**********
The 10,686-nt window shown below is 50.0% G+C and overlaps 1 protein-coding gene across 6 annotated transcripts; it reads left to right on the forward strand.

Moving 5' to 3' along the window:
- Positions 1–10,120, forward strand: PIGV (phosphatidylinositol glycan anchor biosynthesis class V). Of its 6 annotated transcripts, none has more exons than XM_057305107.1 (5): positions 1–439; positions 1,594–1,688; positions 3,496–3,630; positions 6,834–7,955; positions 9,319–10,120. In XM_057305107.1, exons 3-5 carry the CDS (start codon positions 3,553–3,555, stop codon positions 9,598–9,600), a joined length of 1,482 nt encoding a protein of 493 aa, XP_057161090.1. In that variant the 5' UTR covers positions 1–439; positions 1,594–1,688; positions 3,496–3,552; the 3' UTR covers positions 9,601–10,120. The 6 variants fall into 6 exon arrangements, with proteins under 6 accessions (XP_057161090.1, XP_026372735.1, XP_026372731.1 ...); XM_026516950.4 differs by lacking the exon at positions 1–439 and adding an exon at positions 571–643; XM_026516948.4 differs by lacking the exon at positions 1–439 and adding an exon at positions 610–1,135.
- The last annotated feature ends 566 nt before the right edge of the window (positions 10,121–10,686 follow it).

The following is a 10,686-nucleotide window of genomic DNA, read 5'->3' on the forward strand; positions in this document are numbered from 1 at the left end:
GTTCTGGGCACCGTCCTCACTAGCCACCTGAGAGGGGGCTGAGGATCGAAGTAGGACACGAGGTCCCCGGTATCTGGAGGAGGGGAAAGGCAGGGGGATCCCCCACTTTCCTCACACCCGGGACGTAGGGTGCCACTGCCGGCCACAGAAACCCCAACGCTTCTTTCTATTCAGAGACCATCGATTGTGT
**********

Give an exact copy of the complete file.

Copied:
The 10,686-nt window shown below is 50.0% G+C and overlaps 1 protein-coding gene across 6 annotated transcripts; it reads left to right on the forward strand.

Moving 5' to 3' along the window:
- Positions 1–10,120, forward strand: PIGV (phosphatidylinositol glycan anchor biosynthesis class V). Of its 6 annotated transcripts, none has more exons than XM_057305107.1 (5): positions 1–439; positions 1,594–1,688; positions 3,496–3,630; positions 6,834–7,955; positions 9,319–10,120. In XM_057305107.1, exons 3-5 carry the CDS (start codon positions 3,553–3,555, stop codon positions 9,598–9,600), a joined length of 1,482 nt encoding a protein of 493 aa, XP_057161090.1. In that variant the 5' UTR covers positions 1–439; positions 1,594–1,688; positions 3,496–3,552; the 3' UTR covers positions 9,601–10,120. The 6 variants fall into 6 exon arrangements, with proteins under 6 accessions (XP_057161090.1, XP_026372735.1, XP_026372731.1 ...); XM_026516950.4 differs by lacking the exon at positions 1–439 and adding an exon at positions 571–643; XM_026516948.4 differs by lacking the exon at positions 1–439 and adding an exon at positions 610–1,135.
- The last annotated feature ends 566 nt before the right edge of the window (positions 10,121–10,686 follow it).

The following is a 10,686-nucleotide window of genomic DNA, read 5'->3' on the forward strand; positions in this document are numbered from 1 at the left end:
GTTCTGGGCACCGTCCTCACTAGCCACCTGAGAGGGGGCTGAGGATCGAAGTAGGACACGAGGTCCCCGGTATCTGGAGGAGGGGAAAGGCAGGGGGATCCCCCACTTTCCTCACACCCGGGACGTAGGGTGCCACTGCCGGCCACAGAAACCCCAACGCTTCTTTCTATTCAGAGACCATCGATTGTGT